09:56 | This is the home office of Steve Jobs. As you can see, it’s not the most organized home office you can find. It’s not uncommon, but it’s a surprise when this was the home office of Steve, as a visionary who obsessed with less. I’m showing you this picture to prove ONE thing. There’s no one size fits all solution when comes to create an optimal working and living environment.

10:24 | Everyone performs best in his or her own uniquely different way. To create the optimal space to improve focus, you need to know yourself and be willing to test things out. Move your furniture, reorganize your space, and find the right balance for yourself.

10:43 | However, here are a few universal tips to give you a clearer idea on how to do this right. Separate work space and living space so you can be fully engaged in both when you’re working and resting. Try to keep your space neat (but again, most importantly, know in what conditions you perform best.) Carefully select and manage people within your circle because they affect your beliefs, emotional states, and energy directly. Declutter your digital space. Our digital space — laptop, iPad, smartphone — becomes an important part of our life. It’s even more crucial if you’re working with digital devices every day.

11:32 | These are the tools I use to manage my digital space and environment to maximize my focus. First, Noisili. It’s a background noise and color generator for working and relaxing. F.lux. Free download that warms up your computer display at night by reducing blue light, to match your indoor lighting and promote better sleep Evernote. A digital tool that helps organize your work and declutter your life. Workflowy. A simple, but a surprisingly powerful app to take notes, make lists, collaborate, brainstorm, plan and generally manage your work and life. Siteblocker. Place a barrier in your way by blocking distractive sites for pre-scheduled focus time. You can find the links of these tools below this video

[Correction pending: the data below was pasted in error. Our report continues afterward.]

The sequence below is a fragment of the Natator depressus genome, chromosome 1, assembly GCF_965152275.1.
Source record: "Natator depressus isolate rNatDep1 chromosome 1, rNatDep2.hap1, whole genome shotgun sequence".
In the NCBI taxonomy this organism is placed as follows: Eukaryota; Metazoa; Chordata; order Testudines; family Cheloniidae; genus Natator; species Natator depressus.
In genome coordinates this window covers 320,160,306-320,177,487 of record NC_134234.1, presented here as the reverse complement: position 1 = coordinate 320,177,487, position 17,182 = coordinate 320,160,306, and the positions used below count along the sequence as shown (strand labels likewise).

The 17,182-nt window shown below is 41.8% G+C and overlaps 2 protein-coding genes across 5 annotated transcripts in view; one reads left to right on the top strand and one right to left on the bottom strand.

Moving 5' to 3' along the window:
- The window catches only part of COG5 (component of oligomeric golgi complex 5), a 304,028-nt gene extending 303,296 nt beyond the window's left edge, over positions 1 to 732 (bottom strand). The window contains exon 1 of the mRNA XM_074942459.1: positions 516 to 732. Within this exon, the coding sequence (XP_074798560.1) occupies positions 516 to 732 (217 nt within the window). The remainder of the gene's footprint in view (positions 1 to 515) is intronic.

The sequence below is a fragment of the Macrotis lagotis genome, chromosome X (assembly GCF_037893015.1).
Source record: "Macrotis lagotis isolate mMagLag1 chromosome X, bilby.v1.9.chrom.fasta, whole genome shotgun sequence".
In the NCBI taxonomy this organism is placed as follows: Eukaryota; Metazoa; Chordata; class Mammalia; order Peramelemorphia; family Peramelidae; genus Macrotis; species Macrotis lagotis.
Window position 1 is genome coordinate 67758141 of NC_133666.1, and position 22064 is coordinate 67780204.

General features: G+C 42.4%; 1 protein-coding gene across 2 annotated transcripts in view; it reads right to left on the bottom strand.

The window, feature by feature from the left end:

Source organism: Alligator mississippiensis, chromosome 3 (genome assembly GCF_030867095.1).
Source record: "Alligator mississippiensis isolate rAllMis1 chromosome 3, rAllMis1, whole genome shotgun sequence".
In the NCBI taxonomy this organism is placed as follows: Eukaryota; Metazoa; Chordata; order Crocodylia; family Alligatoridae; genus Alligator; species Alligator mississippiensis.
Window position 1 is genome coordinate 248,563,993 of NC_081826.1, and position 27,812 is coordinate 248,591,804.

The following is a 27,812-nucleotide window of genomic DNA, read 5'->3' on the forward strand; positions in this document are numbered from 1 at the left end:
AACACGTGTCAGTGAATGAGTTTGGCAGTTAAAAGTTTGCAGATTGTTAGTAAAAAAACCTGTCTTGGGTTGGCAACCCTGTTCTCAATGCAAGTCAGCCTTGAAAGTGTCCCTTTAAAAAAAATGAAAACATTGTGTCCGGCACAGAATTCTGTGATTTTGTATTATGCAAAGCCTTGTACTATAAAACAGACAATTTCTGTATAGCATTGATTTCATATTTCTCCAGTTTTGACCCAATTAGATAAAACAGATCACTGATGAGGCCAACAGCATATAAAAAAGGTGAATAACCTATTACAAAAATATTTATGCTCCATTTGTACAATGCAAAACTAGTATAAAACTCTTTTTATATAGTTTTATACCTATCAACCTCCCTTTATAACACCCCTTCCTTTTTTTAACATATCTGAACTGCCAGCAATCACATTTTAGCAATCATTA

12:27 | Now, you’ve completed all three elements of focus. In the next chapter, I’ll run through a quick recap and show you what I call the pyramid of focus. It’s a step-by-step approach to help you implement everything you just learned.


  1. Linchpin: Are You Indispensable by Seth Godin. You can also read my summary for this book here.
  2. Why you should define your fears instead of your goals by Tim Ferriss at TED2017. Tim shares his experiences in depression—that almost got him killed—in the speech and how he overcome that with Stocism, an ancient philosophy.
  3. Here are the links the digital tools I’ve recommended in the video of this chapter: Noisili, F.lux, Evernote, Workflowy, and Block site.